“Any organization going down this path is going to struggle with this,” says Elizabeth Banwell, chief strategy officer at The Opportunity Alliance. “Somehow we will find a way.”

Alliance member Peninsula Family Service, San Mateo, Calif., also is working more frequently in collaborations. The agency has contracts with two area health systems to provide behavioral case management to older adults. Under both contracts, the agency works with a network of community partners that support a continuum of care.

One of the contracts, the Sequoia Hospital Homecoming Project, just completed its third year and is embarking on an expansion, which will create a hub for the hospital’s transition of care program. Partners will share a common assessment form. Based on the patient consent, the hospital will “own” the information, but all of the community partners will be able to access specific information and share appropriately between themselves.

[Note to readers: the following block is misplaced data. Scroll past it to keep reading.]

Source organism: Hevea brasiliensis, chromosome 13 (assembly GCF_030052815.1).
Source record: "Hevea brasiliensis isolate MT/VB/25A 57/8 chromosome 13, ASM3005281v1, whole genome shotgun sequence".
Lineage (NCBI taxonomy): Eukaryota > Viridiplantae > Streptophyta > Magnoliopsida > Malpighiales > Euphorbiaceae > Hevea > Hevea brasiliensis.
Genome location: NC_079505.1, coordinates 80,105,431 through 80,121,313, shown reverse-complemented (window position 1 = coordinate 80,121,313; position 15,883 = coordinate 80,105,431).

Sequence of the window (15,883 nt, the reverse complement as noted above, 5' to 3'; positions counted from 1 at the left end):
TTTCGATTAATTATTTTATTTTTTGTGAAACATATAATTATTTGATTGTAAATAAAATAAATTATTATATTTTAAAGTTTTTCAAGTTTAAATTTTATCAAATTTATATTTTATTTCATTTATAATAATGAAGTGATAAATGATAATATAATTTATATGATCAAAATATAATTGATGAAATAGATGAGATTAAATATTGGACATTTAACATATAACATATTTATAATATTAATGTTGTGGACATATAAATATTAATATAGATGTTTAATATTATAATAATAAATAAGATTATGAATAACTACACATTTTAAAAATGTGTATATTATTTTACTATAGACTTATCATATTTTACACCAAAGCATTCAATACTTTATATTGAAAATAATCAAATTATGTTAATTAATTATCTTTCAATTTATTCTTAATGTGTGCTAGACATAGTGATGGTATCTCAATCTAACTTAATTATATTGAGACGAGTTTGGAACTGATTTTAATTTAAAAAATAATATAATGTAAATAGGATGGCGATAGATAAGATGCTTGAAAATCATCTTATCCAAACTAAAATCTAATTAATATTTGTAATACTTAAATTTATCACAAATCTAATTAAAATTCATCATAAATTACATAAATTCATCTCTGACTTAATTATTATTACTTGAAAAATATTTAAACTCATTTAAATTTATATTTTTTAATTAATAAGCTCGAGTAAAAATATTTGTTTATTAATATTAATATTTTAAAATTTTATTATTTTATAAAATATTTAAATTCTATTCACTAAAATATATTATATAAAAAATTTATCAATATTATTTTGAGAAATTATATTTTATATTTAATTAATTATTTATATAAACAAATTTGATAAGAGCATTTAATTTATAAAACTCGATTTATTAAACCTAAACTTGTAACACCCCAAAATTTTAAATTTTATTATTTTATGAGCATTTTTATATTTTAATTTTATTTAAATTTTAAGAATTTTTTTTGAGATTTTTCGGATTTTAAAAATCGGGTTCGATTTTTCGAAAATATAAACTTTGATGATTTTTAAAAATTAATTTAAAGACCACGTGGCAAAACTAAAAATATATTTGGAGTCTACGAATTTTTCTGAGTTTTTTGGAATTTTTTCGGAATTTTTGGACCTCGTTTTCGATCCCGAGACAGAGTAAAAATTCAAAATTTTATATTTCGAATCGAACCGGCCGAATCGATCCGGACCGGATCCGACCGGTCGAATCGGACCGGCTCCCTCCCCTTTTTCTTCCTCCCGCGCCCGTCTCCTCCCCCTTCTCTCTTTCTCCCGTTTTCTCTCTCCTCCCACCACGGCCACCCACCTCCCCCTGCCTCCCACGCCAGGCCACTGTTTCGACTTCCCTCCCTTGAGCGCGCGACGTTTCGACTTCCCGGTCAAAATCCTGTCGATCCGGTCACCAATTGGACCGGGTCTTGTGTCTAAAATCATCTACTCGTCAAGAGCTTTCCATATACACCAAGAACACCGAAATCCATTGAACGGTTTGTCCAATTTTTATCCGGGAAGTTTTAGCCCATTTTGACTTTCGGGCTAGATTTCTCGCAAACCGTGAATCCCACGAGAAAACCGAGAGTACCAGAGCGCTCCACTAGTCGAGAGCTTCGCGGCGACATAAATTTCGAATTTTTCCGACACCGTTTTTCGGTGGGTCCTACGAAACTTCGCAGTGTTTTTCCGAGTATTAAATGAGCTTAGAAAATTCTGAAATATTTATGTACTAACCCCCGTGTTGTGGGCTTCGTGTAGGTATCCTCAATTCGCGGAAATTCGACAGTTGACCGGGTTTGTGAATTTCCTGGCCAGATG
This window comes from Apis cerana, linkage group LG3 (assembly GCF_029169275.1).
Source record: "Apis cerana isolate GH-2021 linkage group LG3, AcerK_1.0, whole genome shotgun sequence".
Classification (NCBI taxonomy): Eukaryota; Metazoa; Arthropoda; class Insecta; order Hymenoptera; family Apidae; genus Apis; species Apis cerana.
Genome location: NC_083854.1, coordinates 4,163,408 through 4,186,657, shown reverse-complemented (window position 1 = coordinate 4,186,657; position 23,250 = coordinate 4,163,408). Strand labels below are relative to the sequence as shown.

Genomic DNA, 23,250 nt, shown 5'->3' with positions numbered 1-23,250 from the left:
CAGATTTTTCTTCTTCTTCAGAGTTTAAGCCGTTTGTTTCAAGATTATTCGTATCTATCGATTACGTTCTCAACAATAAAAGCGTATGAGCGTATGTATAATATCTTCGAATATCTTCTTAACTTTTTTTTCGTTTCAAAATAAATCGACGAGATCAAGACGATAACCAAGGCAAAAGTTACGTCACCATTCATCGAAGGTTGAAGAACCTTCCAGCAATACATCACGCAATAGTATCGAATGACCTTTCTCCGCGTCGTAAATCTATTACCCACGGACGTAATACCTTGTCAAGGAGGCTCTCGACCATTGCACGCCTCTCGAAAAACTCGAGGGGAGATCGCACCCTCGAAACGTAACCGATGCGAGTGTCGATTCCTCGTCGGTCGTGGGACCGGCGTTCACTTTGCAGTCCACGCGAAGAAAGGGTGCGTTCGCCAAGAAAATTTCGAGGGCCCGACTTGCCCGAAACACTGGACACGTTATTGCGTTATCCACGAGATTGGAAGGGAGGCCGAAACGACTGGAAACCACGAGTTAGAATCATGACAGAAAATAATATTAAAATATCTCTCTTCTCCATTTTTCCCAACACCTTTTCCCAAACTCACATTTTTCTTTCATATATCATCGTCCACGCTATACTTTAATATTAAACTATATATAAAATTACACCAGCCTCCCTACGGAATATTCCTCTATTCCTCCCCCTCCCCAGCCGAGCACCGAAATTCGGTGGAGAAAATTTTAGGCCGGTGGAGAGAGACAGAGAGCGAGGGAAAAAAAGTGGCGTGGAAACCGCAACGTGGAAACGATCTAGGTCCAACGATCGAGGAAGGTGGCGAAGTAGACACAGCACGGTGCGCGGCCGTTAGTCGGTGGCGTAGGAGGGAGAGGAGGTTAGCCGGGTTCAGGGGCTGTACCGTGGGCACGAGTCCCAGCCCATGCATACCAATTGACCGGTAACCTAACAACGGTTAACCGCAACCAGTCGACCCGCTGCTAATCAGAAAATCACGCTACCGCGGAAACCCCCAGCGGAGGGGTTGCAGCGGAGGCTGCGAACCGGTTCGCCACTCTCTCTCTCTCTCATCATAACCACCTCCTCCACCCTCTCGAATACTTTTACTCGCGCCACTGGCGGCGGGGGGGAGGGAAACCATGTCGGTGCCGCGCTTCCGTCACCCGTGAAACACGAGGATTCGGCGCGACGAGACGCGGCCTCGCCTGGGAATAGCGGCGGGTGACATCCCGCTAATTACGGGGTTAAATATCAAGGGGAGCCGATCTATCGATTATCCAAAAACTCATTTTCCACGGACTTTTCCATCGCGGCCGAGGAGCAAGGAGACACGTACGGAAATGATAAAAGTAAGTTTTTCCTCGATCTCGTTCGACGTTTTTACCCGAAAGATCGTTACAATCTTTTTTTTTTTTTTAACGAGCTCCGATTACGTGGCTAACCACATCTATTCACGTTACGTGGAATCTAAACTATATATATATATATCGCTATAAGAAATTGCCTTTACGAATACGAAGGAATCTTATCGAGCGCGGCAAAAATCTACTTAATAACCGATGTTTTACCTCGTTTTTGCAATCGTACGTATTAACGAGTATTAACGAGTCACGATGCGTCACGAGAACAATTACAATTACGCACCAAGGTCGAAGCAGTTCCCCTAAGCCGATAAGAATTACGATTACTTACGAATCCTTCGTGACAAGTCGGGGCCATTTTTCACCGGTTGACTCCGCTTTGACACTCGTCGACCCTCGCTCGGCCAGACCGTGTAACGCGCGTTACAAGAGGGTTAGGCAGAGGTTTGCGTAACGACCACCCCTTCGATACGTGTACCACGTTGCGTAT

“One of the main goals of the program is to make information sharing easier and better so we can more effectively serve the client and measure impact,” says Susan Houston, director of older adult services for Peninsula Family Service.

Information Liberation is integrally tied to two other disruptive forces, Uncompromising Demand for Impact and Branding Causes, Not Organizations. Together, these forces compel nonprofit human-serving organizations to be technologically savvy; to create innovative, integrated systems of care; and to work collectively to achieve the greatest long-term impact.

Disruptive Forces encourages nonprofit professionals to think outside their comfort zones, engage in tough conversations, and see opportunities where others see roadblocks. Organizations that recognize the implications and opportunities inherent in these forces will innovate at a level previously unimagined.